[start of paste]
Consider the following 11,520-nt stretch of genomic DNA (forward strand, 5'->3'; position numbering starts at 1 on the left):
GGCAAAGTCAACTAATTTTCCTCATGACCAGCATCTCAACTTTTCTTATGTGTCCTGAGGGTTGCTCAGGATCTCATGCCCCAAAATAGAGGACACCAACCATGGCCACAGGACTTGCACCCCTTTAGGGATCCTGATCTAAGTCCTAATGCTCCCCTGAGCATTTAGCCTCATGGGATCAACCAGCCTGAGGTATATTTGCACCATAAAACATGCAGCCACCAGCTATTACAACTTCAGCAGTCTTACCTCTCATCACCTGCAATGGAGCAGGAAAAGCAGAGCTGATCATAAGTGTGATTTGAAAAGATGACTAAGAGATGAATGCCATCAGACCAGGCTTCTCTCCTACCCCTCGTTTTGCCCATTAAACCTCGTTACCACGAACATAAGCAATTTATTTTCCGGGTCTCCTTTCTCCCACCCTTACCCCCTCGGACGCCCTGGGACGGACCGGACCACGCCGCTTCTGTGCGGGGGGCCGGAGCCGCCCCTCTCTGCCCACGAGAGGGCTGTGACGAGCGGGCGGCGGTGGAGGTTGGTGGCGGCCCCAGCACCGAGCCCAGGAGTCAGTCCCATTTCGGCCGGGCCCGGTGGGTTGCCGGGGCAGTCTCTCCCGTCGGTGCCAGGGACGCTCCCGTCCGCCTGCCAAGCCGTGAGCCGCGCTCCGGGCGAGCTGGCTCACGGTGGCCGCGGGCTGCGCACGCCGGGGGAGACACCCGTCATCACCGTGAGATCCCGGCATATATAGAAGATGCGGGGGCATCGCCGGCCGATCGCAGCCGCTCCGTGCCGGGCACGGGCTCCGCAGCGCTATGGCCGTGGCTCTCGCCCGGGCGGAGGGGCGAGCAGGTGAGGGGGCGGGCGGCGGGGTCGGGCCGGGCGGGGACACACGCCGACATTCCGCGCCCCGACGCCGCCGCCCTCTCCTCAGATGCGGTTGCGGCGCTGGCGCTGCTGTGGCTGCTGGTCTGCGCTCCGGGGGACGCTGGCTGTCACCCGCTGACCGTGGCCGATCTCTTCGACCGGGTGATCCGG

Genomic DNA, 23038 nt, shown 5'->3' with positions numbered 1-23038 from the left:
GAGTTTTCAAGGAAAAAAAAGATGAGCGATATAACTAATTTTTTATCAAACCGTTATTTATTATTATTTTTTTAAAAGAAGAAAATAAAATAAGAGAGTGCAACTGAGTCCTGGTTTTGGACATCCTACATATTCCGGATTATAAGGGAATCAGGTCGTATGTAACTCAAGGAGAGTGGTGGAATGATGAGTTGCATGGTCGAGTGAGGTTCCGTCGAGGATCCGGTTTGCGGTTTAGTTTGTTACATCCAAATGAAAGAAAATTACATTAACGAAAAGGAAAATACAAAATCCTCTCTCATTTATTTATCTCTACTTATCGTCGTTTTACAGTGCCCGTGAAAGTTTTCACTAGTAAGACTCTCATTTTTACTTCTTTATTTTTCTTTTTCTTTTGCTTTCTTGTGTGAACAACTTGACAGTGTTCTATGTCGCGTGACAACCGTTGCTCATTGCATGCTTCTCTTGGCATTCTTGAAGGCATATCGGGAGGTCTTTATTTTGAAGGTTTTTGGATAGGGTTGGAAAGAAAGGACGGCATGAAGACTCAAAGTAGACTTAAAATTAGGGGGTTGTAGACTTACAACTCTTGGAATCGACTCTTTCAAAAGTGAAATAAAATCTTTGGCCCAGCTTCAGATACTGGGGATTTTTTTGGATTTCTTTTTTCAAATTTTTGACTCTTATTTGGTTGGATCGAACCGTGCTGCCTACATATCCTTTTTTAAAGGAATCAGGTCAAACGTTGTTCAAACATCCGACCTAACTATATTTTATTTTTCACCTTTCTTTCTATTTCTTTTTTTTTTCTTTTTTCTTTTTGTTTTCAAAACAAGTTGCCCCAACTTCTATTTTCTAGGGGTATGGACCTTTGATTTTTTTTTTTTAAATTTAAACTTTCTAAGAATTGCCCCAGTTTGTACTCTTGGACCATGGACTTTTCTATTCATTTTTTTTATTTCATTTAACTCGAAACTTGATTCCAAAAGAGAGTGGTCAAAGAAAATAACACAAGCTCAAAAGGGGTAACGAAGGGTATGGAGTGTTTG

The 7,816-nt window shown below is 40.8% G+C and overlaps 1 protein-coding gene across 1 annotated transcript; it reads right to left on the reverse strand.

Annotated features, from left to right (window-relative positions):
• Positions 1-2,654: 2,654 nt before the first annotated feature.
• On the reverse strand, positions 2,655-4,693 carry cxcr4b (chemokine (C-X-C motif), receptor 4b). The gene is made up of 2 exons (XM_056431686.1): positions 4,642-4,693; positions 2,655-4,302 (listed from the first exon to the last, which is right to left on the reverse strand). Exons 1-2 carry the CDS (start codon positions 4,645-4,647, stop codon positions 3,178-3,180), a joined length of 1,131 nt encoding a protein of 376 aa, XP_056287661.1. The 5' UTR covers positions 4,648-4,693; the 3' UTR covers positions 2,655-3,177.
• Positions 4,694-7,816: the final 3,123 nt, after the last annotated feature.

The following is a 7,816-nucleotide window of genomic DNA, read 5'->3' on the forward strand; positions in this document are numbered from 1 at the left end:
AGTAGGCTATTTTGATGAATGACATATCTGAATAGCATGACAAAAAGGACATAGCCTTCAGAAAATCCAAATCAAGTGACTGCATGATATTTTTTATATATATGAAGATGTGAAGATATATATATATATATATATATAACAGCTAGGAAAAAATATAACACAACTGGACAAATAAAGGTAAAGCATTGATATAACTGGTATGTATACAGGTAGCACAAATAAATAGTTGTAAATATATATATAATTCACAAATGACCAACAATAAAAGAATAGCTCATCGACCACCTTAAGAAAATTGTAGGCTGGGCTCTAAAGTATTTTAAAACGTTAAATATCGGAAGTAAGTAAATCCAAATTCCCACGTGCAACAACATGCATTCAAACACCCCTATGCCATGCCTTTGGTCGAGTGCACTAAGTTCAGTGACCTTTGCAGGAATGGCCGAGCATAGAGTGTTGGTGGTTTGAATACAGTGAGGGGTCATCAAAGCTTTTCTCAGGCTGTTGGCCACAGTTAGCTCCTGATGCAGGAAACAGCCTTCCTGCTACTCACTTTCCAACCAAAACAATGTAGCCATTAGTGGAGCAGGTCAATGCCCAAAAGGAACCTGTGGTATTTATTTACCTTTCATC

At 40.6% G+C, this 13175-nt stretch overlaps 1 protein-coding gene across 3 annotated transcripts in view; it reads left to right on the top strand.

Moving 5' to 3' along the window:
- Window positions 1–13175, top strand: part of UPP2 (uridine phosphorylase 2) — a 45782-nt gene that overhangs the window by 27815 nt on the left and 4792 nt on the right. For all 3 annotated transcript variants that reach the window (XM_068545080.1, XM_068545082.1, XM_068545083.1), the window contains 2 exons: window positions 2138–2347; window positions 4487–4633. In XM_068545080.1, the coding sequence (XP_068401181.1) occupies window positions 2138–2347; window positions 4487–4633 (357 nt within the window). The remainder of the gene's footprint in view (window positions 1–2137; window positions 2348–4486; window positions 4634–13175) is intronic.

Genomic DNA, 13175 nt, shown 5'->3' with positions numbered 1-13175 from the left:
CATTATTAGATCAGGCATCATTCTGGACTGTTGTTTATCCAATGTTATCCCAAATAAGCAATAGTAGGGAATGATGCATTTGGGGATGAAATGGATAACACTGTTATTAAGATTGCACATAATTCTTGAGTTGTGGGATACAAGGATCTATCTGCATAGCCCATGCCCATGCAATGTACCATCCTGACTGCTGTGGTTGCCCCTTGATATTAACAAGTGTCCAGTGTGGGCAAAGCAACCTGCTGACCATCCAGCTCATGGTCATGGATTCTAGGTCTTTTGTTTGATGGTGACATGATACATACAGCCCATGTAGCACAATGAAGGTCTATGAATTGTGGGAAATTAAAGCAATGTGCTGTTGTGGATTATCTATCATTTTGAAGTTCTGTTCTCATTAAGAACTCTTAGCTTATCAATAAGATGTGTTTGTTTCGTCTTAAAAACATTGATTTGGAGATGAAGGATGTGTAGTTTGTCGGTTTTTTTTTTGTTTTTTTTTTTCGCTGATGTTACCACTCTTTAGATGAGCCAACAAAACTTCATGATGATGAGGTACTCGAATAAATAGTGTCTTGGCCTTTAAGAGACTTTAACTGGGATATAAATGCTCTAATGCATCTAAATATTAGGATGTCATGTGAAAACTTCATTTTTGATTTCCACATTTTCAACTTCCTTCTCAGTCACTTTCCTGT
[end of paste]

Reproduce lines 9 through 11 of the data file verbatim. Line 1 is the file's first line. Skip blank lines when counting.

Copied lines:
• Positions 4,694-7,816: the final 3,123 nt, after the last annotated feature.

The following is a 7,816-nucleotide window of genomic DNA, read 5'->3' on the forward strand; positions in this document are numbered from 1 at the left end:
AGTAGGCTATTTTGATGAATGACATATCTGAATAGCATGACAAAAAGGACATAGCCTTCAGAAAATCCAAATCAAGTGACTGCATGATATTTTTTATATATATGAAGATGTGAAGATATATATATATATATATATATAACAGCTAGGAAAAAATATAACACAACTGGACAAATAAAGGTAAAGCATTGATATAACTGGTATGTATACAGGTAGCACAAATAAATAGTTGTAAATATATATATAATTCACAAATGACCAACAATAAAAGAATAGCTCATCGACCACCTTAAGAAAATTGTAGGCTGGGCTCTAAAGTATTTTAAAACGTTAAATATCGGAAGTAAGTAAATCCAAATTCCCACGTGCAACAACATGCATTCAAACACCCCTATGCCATGCCTTTGGTCGAGTGCACTAAGTTCAGTGACCTTTGCAGGAATGGCCGAGCATAGAGTGTTGGTGGTTTGAATACAGTGAGGGGTCATCAAAGCTTTTCTCAGGCTGTTGGCCACAGTTAGCTCCTGATGCAGGAAACAGCCTTCCTGCTACTCACTTTCCAACCAAAACAATGTAGCCATTAGTGGAGCAGGTCAATGCCCAAAAGGAACCTGTGGTATTTATTTACCTTTCATC